57 the Institute of Vertical Technology, she does not tell her mother or father. Notwithstanding, she experiences guilt over leaving her parents and movin g North. The reticence she maintains as a child and adolescent unravels as she matures. While a teenager, Lila Mae goes on a movie date with her childhood friend, Grady Jr., her last opportunity for affection with him; he gently kisses her and then pulls away after spying inal instance of her reserved behavior. After moving North, she has a one night stand with Freeport Jackson, a traveling beauty products salesman, which she approaches with a methodical, bureaucratic assertiveness. Her earlier reticence morphs into a dis regard Lila Mae adopts persistence 9 as a necessary characteristic. In the face of patriarchal dominance and insecurity, this trait prepares her for a male dominated career in elevato rs. Another woman character in the novel, Marie Claire Rogers faces her own gender housekeeper (he has been deceased for six years), Mrs. Rogers has literally borne the burden of ins. She 9 definition. In Black Feminist Thought fostered by the strong development reflect this historical truth. Her nurturing comes from the influence of strong black women like Fanny Briggs, a brave e nslaved African in the novel who teaches herself to read and is named for a municipal building in the city.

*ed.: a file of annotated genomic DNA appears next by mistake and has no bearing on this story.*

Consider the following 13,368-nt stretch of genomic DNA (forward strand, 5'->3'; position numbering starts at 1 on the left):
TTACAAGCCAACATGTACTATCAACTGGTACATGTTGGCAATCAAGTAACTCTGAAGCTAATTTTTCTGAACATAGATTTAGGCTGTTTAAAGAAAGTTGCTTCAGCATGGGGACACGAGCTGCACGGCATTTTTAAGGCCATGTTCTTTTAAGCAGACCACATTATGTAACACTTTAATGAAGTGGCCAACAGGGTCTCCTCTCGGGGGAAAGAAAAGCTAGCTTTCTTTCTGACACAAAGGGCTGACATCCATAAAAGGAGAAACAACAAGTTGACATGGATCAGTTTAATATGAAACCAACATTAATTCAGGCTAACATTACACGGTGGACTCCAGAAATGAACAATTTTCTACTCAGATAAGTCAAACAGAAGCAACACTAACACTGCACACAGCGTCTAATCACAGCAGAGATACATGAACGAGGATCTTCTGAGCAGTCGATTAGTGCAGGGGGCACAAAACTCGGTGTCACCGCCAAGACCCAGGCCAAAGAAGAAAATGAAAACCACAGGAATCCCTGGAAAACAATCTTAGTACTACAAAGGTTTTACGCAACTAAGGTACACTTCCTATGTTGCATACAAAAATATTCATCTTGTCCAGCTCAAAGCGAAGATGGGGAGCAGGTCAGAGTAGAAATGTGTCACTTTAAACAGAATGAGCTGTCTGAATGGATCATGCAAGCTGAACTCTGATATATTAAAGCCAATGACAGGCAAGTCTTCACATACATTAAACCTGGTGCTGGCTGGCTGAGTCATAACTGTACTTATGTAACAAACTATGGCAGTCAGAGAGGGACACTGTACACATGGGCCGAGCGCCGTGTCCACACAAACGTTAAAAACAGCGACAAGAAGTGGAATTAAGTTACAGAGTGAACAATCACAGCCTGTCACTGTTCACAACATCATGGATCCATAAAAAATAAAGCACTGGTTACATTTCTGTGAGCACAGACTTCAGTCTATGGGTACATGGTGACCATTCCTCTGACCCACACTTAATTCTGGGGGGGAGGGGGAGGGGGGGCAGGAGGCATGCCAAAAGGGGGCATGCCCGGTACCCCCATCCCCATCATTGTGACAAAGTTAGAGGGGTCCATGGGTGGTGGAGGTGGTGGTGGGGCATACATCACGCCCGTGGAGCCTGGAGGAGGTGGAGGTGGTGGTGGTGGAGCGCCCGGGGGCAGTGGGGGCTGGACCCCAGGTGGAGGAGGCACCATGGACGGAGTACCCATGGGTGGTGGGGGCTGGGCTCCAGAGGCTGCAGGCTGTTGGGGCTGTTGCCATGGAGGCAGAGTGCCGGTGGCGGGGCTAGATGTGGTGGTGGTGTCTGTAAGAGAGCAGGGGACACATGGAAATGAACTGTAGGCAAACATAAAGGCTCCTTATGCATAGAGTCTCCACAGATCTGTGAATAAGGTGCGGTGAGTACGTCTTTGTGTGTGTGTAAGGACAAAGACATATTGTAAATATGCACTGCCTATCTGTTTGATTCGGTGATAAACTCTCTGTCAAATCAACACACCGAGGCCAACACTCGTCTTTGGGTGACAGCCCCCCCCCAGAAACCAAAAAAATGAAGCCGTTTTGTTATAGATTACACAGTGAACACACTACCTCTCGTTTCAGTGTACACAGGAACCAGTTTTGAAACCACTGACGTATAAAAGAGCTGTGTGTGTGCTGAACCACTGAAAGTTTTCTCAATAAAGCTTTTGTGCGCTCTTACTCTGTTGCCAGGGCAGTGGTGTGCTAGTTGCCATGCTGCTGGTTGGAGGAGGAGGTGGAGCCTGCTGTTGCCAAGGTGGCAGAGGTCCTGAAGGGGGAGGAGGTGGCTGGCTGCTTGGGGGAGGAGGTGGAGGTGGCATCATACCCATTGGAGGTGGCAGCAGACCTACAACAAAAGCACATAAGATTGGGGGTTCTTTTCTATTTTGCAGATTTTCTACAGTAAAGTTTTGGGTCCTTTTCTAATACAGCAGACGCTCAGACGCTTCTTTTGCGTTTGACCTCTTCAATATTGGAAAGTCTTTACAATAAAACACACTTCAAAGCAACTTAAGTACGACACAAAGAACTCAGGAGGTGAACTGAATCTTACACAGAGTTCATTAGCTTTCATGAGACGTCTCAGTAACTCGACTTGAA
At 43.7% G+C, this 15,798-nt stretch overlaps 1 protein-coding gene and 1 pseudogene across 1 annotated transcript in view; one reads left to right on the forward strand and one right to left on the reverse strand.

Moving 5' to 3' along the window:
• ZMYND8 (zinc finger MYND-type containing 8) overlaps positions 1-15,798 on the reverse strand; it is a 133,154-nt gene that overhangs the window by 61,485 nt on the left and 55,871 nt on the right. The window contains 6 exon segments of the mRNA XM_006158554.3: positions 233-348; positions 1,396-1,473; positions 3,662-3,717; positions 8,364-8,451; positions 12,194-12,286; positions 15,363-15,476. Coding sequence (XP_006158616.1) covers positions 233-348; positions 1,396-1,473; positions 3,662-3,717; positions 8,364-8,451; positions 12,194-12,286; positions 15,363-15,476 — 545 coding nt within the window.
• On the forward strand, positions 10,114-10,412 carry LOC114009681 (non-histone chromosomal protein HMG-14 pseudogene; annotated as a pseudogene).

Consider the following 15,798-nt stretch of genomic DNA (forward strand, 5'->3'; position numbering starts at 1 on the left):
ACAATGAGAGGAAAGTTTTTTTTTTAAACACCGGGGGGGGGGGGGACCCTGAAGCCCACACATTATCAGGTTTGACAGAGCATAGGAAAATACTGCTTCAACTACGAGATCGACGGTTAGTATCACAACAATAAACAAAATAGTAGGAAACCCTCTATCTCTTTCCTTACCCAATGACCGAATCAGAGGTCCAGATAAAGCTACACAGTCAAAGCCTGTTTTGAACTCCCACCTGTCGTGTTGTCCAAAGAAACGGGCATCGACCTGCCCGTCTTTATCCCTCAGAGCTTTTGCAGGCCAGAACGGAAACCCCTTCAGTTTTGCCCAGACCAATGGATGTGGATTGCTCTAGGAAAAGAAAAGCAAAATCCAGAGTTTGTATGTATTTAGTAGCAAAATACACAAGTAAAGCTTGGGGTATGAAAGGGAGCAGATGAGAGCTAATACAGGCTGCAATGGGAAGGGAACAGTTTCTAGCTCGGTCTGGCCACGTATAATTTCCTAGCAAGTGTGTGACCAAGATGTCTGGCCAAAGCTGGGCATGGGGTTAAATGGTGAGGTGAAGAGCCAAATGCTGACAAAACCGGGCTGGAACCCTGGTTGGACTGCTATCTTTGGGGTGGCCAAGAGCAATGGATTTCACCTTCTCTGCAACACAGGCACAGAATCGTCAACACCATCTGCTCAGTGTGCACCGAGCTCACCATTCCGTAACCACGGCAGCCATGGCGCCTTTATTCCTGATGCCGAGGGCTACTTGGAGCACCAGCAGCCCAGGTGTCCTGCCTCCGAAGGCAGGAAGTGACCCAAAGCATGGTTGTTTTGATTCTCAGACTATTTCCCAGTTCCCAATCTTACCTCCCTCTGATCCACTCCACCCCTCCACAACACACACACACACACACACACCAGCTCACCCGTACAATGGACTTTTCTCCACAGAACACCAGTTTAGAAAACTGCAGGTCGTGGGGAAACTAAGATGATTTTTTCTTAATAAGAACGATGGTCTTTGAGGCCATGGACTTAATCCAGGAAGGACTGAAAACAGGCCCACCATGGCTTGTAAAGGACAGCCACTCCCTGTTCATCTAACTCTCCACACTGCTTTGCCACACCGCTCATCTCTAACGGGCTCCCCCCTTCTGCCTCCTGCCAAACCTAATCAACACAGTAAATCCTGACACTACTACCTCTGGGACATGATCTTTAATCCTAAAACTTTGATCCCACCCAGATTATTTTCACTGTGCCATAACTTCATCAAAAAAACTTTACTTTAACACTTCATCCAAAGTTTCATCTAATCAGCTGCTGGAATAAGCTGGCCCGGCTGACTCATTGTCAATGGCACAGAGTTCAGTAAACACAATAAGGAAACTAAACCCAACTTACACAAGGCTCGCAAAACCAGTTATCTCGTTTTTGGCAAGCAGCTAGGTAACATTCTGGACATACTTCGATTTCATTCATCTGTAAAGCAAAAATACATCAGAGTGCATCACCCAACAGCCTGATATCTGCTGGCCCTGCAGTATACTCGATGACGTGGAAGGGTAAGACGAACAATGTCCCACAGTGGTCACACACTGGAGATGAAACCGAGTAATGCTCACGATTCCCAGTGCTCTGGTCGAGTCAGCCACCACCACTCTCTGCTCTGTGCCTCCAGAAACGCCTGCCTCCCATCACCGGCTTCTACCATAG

58 house now, by contractual agreement. There was no mention of it in the file, but there must be rumors that Fulton and Rogers were lovers. Why else go to so much trouble We learn that Mrs. Rogers moves in because Fulton could not tolerate any other housekeepers Yet Mrs. Rogers demonstrates her own assertiveness when someone as I moved in her days? Ther situation created by the nefarious practices of the elevator industry, which limits opportunity in urban a reas. The lack of opportunity materializes in downtrodden urban communities. Rogers uses the agency she possesses as a domestic worker in negotiating her living conditions and escaping the conditions exacerbated by modernization. Tokenism and Negro Firsters The novel makes distinct comments on the issue of integration when it comes to male characters. Tokenism and the notion of Negro firsters have their own complexities in the space of black male leader ship. Lila Mae confronts Pompey about the Fanny targeting, Whitehead suggests that he despises Lila Mae for possessing some of the